The single largest budget item for hospitals is labor costs, which can represent as much as 50% or more of the expense budget.  In small practices staff salary and benefits account for up to 30% of overhead expenses.  To get the most out of their largest line item, large and small healthcare organizations alike should be focused on staff efficiency, especially in doctor-patient communication.

A big opportunity to improve efficiency is to improve communication — doctors are still using pagers for goodness’ sake.  The problem is that most organizations find the prospect of implementing new technology daunting.  The transition to electronic medical records left scars on many practices who were forced to fundamentally change their workflow, but the transition to technology that enhances communication is actually pretty easy.

Texting technology doesn’t require providers and staff to change their workflow.

Secure texting is the best way for practices to both engage with their patients and communicate internally.  Most doctors are already texting with their colleagues, staff and referring providers, and providing a secure channel to maintain that flow of communication will help avoid costly HIPAA fines.  It’s a no-brainer.  It’s the part about texting patients that gets practices really worried.

“Why would I want to open that floodgate?”  

“I don’t want my patients to be able to contact me directly.”

“My staff already have enough to do.”

But the reality is that providing a secure texting channel built for healthcare can actually solve these problems.  Secure texting makes doctor-patient communication more efficient.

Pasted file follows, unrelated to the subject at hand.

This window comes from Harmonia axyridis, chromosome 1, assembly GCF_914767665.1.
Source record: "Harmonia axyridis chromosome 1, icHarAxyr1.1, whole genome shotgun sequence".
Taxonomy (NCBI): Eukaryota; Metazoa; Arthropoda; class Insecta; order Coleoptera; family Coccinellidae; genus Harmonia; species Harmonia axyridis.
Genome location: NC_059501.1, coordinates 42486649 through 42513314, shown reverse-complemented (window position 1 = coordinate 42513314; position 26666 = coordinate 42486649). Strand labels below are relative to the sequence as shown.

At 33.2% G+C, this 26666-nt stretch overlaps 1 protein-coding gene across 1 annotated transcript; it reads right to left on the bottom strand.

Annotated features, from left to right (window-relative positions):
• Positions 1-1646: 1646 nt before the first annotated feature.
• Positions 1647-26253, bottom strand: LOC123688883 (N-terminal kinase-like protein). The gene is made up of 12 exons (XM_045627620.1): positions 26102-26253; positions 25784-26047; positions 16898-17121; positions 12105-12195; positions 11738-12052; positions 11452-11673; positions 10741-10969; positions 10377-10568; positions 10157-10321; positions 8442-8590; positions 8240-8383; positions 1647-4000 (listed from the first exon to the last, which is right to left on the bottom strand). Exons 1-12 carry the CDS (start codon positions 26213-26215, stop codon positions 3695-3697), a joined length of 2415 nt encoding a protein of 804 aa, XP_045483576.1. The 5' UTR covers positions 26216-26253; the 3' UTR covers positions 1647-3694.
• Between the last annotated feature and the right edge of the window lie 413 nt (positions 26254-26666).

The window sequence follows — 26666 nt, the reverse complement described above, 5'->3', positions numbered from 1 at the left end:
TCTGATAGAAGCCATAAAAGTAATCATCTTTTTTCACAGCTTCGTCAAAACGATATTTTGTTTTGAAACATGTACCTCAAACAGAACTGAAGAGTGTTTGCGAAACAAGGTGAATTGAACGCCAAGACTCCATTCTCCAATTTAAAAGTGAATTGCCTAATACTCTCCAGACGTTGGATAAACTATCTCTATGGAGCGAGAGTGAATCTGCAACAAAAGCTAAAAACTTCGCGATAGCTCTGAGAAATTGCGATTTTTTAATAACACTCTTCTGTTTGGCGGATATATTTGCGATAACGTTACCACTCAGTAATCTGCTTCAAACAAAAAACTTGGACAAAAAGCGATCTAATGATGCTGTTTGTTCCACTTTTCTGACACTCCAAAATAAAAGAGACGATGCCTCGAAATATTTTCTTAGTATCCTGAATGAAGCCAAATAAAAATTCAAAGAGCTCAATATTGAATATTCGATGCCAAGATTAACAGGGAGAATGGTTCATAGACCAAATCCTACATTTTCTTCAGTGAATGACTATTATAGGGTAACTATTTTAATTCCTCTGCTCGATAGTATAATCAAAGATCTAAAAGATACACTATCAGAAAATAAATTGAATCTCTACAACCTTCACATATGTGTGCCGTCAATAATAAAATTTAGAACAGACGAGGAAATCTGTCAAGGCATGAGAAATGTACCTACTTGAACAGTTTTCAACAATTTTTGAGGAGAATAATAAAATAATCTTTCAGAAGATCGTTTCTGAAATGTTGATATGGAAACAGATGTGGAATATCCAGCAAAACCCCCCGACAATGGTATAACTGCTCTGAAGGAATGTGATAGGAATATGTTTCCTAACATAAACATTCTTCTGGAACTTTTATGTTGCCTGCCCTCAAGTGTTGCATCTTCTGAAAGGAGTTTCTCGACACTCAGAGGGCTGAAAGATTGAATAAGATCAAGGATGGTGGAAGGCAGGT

It’s like a phone call, only easier.

Most physician practices and hospital groups that use OhMD implement a workflow that mimics their phone call workflow.  Because the majority of patients preferring texting to calling, many practices see a reduction in call volume by up to 30% in the first 12 months.  And since phone calls take more time to answer, triage and follow-up on than a simple text message, the reduction in call volume represents a huge increase in staff efficiency and productivity.

Patients are likely to text practices about a whole range of things, from scheduling appointments, to prescription refills, to more clinically significant questions. This means that doctor-patient communication more often ends up being practice-patient communication, with the physician only fielding a small percentage of patient texts.

Doctor-Patient communication for the 21st century.

Medical practices should be thoughtful about the technology they implement; there is too much on the line when it comes to security, patient satisfaction and efficiency for practices to chase every technology fad.  But texting isn’t going anywhere.  Practices who value efficiency and patient engagement need to implement a secure texting solution to optimize communication.